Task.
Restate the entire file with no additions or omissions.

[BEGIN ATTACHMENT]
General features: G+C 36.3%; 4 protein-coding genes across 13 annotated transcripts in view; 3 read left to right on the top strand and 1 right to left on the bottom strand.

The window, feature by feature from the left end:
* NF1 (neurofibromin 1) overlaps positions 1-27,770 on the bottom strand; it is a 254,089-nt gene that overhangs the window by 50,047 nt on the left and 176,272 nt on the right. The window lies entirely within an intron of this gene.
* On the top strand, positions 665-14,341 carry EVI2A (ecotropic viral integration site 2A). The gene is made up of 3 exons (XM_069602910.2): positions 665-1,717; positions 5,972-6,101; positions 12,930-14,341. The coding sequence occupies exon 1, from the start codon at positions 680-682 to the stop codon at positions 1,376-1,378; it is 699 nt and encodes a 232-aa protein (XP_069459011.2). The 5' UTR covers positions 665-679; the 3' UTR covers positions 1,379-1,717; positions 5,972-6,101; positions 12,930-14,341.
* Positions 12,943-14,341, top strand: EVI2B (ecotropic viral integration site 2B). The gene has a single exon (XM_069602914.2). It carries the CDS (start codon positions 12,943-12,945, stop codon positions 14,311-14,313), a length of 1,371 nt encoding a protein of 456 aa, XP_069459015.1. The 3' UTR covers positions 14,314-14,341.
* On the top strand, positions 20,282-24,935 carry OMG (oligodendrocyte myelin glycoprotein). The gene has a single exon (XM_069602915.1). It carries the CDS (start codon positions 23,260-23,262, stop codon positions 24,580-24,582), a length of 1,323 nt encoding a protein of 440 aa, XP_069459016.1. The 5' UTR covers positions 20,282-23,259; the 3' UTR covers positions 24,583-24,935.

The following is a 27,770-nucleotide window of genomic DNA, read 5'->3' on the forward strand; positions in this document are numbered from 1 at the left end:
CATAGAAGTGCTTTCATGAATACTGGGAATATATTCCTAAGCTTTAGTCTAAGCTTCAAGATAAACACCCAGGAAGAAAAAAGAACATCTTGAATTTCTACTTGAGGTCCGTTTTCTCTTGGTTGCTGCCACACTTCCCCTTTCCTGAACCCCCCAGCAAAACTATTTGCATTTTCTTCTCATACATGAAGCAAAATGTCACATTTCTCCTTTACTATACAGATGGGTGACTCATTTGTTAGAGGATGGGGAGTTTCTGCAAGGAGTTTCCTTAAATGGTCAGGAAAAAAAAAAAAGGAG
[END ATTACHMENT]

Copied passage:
General features: G+C 36.3%; 4 protein-coding genes across 13 annotated transcripts in view; 3 read left to right on the top strand and 1 right to left on the bottom strand.

The window, feature by feature from the left end:
* NF1 (neurofibromin 1) overlaps positions 1-27,770 on the bottom strand; it is a 254,089-nt gene that overhangs the window by 50,047 nt on the left and 176,272 nt on the right. The window lies entirely within an intron of this gene.
* On the top strand, positions 665-14,341 carry EVI2A (ecotropic viral integration site 2A). The gene is made up of 3 exons (XM_069602910.2): positions 665-1,717; positions 5,972-6,101; positions 12,930-14,341. The coding sequence occupies exon 1, from the start codon at positions 680-682 to the stop codon at positions 1,376-1,378; it is 699 nt and encodes a 232-aa protein (XP_069459011.2). The 5' UTR covers positions 665-679; the 3' UTR covers positions 1,379-1,717; positions 5,972-6,101; positions 12,930-14,341.
* Positions 12,943-14,341, top strand: EVI2B (ecotropic viral integration site 2B). The gene has a single exon (XM_069602914.2). It carries the CDS (start codon positions 12,943-12,945, stop codon positions 14,311-14,313), a length of 1,371 nt encoding a protein of 456 aa, XP_069459015.1. The 3' UTR covers positions 14,314-14,341.
* On the top strand, positions 20,282-24,935 carry OMG (oligodendrocyte myelin glycoprotein). The gene has a single exon (XM_069602915.1). It carries the CDS (start codon positions 23,260-23,262, stop codon positions 24,580-24,582), a length of 1,323 nt encoding a protein of 440 aa, XP_069459016.1. The 5' UTR covers positions 20,282-23,259; the 3' UTR covers positions 24,583-24,935.

The following is a 27,770-nucleotide window of genomic DNA, read 5'->3' on the forward strand; positions in this document are numbered from 1 at the left end:
CATAGAAGTGCTTTCATGAATACTGGGAATATATTCCTAAGCTTTAGTCTAAGCTTCAAGATAAACACCCAGGAAGAAAAAAGAACATCTTGAATTTCTACTTGAGGTCCGTTTTCTCTTGGTTGCTGCCACACTTCCCCTTTCCTGAACCCCCCAGCAAAACTATTTGCATTTTCTTCTCATACATGAAGCAAAATGTCACATTTCTCCTTTACTATACAGATGGGTGACTCATTTGTTAGAGGATGGGGAGTTTCTGCAAGGAGTTTCCTTAAATGGTCAGGAAAAAAAAAAAAGGAG